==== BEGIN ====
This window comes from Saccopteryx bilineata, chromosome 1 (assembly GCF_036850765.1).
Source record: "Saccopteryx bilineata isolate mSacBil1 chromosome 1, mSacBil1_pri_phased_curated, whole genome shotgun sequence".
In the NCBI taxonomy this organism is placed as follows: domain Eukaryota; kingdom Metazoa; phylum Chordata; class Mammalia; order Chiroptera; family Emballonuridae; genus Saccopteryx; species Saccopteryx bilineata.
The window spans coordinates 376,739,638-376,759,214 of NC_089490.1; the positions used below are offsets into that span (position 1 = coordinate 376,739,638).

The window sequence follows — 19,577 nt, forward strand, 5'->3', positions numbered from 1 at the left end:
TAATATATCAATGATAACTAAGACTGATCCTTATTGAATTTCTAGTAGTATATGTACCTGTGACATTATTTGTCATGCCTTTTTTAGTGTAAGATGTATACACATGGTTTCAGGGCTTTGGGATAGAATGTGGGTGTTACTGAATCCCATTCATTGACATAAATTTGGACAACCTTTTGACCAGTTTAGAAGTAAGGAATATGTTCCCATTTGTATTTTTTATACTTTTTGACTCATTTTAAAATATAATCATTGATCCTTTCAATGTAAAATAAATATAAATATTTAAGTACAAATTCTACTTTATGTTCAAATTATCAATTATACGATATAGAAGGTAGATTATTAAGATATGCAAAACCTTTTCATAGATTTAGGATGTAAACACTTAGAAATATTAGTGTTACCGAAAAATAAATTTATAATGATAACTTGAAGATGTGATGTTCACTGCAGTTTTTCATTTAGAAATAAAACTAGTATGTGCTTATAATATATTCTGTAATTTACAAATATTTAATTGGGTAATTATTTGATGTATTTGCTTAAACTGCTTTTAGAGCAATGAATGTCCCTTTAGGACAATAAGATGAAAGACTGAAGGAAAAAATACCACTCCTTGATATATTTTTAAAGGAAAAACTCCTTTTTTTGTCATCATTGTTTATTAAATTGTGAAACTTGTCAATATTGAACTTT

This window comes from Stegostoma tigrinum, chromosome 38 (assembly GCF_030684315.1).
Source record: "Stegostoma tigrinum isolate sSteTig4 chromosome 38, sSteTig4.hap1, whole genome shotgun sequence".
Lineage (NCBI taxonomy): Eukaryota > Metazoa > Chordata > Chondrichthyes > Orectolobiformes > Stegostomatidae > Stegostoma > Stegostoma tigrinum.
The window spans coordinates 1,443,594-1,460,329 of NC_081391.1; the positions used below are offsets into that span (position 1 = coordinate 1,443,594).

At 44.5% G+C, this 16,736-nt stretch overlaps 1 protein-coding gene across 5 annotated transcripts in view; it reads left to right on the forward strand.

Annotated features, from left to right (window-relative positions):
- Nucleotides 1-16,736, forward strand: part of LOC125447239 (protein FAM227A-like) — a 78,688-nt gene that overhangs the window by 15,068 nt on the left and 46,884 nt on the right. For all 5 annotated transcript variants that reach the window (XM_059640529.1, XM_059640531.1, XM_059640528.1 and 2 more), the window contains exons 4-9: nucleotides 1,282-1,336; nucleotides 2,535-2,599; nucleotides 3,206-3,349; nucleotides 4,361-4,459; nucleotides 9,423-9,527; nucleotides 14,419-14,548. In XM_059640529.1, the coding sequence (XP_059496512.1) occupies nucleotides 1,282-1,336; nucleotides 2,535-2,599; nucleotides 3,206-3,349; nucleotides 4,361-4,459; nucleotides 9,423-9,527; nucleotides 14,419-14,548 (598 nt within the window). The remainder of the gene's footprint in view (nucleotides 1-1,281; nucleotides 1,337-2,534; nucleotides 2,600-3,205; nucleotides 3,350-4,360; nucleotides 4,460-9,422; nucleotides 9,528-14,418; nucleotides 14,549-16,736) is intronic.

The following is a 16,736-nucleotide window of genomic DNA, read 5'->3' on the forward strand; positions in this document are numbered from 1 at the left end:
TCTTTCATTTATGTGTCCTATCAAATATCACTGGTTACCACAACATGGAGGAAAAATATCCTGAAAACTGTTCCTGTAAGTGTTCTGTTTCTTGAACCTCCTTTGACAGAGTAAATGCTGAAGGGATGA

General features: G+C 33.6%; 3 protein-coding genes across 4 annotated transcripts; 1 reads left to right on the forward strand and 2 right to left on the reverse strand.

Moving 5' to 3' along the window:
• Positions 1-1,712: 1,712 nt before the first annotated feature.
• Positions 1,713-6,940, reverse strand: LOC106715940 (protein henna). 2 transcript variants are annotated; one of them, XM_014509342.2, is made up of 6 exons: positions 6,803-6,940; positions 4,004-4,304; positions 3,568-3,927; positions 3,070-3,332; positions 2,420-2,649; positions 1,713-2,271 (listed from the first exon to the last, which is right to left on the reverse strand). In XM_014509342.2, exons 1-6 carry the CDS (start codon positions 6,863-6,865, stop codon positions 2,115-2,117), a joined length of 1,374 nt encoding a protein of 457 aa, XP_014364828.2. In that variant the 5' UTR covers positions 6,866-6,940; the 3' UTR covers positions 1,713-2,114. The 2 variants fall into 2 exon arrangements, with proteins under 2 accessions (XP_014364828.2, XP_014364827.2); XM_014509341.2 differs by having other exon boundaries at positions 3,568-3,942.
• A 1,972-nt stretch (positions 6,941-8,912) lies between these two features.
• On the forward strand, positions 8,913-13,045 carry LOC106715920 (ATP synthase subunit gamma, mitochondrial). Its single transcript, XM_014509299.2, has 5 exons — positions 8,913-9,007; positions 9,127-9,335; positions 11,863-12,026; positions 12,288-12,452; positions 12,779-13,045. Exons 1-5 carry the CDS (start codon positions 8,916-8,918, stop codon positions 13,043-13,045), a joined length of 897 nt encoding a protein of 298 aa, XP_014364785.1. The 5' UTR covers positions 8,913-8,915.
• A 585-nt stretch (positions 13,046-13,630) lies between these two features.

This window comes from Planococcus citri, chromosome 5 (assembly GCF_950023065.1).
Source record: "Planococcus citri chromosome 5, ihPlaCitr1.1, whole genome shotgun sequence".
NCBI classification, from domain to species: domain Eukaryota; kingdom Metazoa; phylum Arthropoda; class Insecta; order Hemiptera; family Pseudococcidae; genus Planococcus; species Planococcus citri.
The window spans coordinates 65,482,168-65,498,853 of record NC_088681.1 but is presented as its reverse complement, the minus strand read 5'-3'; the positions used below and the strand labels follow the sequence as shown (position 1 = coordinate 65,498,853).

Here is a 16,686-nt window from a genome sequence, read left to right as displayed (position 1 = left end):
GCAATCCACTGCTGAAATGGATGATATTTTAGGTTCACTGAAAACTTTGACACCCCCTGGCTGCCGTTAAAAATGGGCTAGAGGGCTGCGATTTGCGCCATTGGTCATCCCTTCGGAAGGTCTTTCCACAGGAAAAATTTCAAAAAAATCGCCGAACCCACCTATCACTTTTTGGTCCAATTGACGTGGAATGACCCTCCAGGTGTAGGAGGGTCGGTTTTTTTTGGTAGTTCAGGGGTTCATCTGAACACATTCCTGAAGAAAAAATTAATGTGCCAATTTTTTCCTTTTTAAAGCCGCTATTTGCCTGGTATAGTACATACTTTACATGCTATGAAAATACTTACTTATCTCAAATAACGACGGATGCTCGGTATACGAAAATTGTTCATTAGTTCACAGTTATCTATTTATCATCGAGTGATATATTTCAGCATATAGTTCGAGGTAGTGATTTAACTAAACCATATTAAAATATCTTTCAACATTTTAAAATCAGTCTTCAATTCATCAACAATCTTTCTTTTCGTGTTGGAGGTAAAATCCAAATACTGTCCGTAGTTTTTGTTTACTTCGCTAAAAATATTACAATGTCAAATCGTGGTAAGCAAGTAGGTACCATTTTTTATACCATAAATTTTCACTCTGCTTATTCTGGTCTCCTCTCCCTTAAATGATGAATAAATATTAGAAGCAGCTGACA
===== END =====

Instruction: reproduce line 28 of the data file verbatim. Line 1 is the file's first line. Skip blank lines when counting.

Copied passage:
GCAATCCACTGCTGAAATGGATGATATTTTAGGTTCACTGAAAACTTTGACACCCCCTGGCTGCCGTTAAAAATGGGCTAGAGGGCTGCGATTTGCGCCATTGGTCATCCCTTCGGAAGGTCTTTCCACAGGAAAAATTTCAAAAAAATCGCCGAACCCACCTATCACTTTTTGGTCCAATTGACGTGGAATGACCCTCCAGGTGTAGGAGGGTCGGTTTTTTTTGGTAGTTCAGGGGTTCATCTGAACACATTCCTGAAGAAAAAATTAATGTGCCAATTTTTTCCTTTTTAAAGCCGCTATTTGCCTGGTATAGTACATACTTTACATGCTATGAAAATACTTACTTATCTCAAATAACGACGGATGCTCGGTATACGAAAATTGTTCATTAGTTCACAGTTATCTATTTATCATCGAGTGATATATTTCAGCATATAGTTCGAGGTAGTGATTTAACTAAACCATATTAAAATATCTTTCAACATTTTAAAATCAGTCTTCAATTCATCAACAATCTTTCTTTTCGTGTTGGAGGTAAAATCCAAATACTGTCCGTAGTTTTTGTTTACTTCGCTAAAAATATTACAATGTCAAATCGTGGTAAGCAAGTAGGTACCATTTTTTATACCATAAATTTTCACTCTGCTTATTCTGGTCTCCTCTCCCTTAAATGATGAATAAATATTAGAAGCAGCTGACA